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Date PostedJuly 17, 2012

White Card Update: Hazmat Incident on Construction Site

A gas leakage incident on a construction site this week has highlighted the need for contingency plans to be developed as part of every work sites safety plan in order to deal with emergencies such as this one.

According to Bendigoadvertiser.com.au this is what occurred:

Gas Leak06/07/12Pb Matt Kimpton

EMERGENCY services workers have cleared the scene of a gas leak in Mollison Street.

Bendigo CFA senior station officer Bruce Quarrier said contractors using an auger accidentally broke a gas line.

“They’d marked the area out but these things happen from time to time,” he said.

“It didn’t cause too much disruption.

“We were probably there for about 20 minutes.”

Police blocked the Williamson Street entry to Mollison Street for a short period of time.

Source: http://www.bendigoadvertiser.com.au/news/local/news/general/hazmat-incident-at-mollison-street-site/2615896.aspx

Hazmat cases involve chemicals and other materials (in this case gas) that can cause harm to workers and other people, property or the environment through fire, explosion, reaction or release. Swift action is needed in these situations as delays could mean the difference between life and death. In order to be able to react quickly and without hesitation workers need to be appropriately trained and educated on workplace health and safety and management of hazards.

How to Manage a Hazmat Risk

The beginning of the process is Hazard Identification and Risk Assessment

Hazard Identification takes into the intrinsic hazards of the chemicals, hazards that are presented by the actual work environment and hazards that arise directly out of the work processes. Risk assessment in this situation would revolve around risk identification of physiochemical hazards.

Guidelines to Minimise Exposure to Hazardous Materials/Chemicals on Site:

  • As with all hazards the first attempt should always involve elimination of the hazard. This can be done by removing all non-essential hazardous material. If it is not crucial to the work process, try to do without it.
  • The second approach should be substitution, by using a less hazardous material or the same substance in a less hazardous form or process.
  • Engineering controls and administrative controls should be the attempted next if substitution does not sufficiently minimise the risk. An example would be to separate a process from people by distance or by barriers like separating the area for mixing and preparing chemicals with limited access.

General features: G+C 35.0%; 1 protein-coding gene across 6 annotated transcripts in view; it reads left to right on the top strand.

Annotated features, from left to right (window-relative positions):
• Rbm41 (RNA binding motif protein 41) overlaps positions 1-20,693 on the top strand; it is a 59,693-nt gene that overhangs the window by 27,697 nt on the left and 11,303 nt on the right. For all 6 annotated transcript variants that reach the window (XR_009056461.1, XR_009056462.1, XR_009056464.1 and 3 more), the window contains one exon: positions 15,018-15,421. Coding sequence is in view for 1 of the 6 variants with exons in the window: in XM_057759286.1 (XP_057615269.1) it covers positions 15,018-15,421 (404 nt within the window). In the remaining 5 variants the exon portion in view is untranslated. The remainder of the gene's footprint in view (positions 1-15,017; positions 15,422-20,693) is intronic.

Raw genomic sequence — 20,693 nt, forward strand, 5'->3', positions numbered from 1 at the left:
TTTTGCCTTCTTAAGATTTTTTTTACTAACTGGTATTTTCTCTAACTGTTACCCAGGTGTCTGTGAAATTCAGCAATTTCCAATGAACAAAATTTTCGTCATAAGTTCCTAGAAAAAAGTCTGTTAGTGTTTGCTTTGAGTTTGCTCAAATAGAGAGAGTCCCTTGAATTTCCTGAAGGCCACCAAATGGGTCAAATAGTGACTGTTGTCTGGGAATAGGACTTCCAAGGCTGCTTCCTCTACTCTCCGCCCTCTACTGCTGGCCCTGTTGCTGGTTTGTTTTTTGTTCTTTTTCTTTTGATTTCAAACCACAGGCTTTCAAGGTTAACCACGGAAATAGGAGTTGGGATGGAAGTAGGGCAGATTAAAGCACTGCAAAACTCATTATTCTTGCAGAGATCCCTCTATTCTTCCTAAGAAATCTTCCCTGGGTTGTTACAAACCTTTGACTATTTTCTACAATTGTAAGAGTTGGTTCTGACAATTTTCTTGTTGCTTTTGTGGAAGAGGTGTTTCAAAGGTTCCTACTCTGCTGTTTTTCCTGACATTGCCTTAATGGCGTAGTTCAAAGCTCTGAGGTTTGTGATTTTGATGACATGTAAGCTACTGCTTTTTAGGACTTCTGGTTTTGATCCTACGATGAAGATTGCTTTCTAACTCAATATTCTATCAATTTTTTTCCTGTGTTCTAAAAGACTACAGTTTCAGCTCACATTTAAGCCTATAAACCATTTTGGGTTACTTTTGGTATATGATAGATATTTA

• An alternative may involve the use of machinery, equipment or processes that minimise workplace contamination by containing or removing hazardous material.
  • Change the way that people do the job or have procedures about how to do the job safely, like limiting the period of exposure for a worker, this is known as administrative control measures.
  • The final approach should be the provision and training on PPE. That includes clothing like respirators, gloves or eye protection that is suitable for the material, the task and the operator and is fitted to the worker. These PPE must be worn at all times and must comply with relevant Australian Standards.
  • These controls and PPE must be properly maintained and kept in good working order to ensure they are effective in minimising exposure to the hazardous chemical/material.
  • Monitor and carefully control the amount and level of the hazardous material in the workplace air so that a worker’s exposure is kept to a minimum that will not harm them.  
  • Worker exposure can be regularly monitored, estimated and compared with the exposure standards found in the Hazardous Substances Information System.
  • The employer must consult with the workplace health and safety committee representative when a new hazardous material is brought into the work environment or if the way the work process is carried out is changed.  
  • Employers should consult with workers regularly on workplace hazards and the effectiveness of current systems. Communication between workers and employers should be kept open so that workers can raise concerns about the way a hazardous material is used in the workplace with the committee or the Workplace health and safety representative.

According to advice given by WorkSafe Victoria, employers can use a generic risk assessment for their given industry as hazards, risks and work processes will be similar or the same. Rather than developing their own risk assessments that can use one from a similar workplace. An example given by WorkSafe is that of a service station who could use a generic risk assessment developed for other service stations rather than developing their own. The same is true of construction sites.

Posted by Steven Asnicar

 

Steven Asnicar is regarded as a leader across many fields of industry. In particular, his specialisation across the health, infrastructure, construction, resource and utility sectors has seen him successfully change the dynamics of these industries through the introduction of new strategic, marketing, training and technical frameworks. Steven works closely with industry peak bodies such as Safework Australia, Australian Logistics Council, National Advisory for Tertiary Education, Skills and Employment (NATESE) and the Council of Australian Governments in the development of new delivery standards and industry specific programs.

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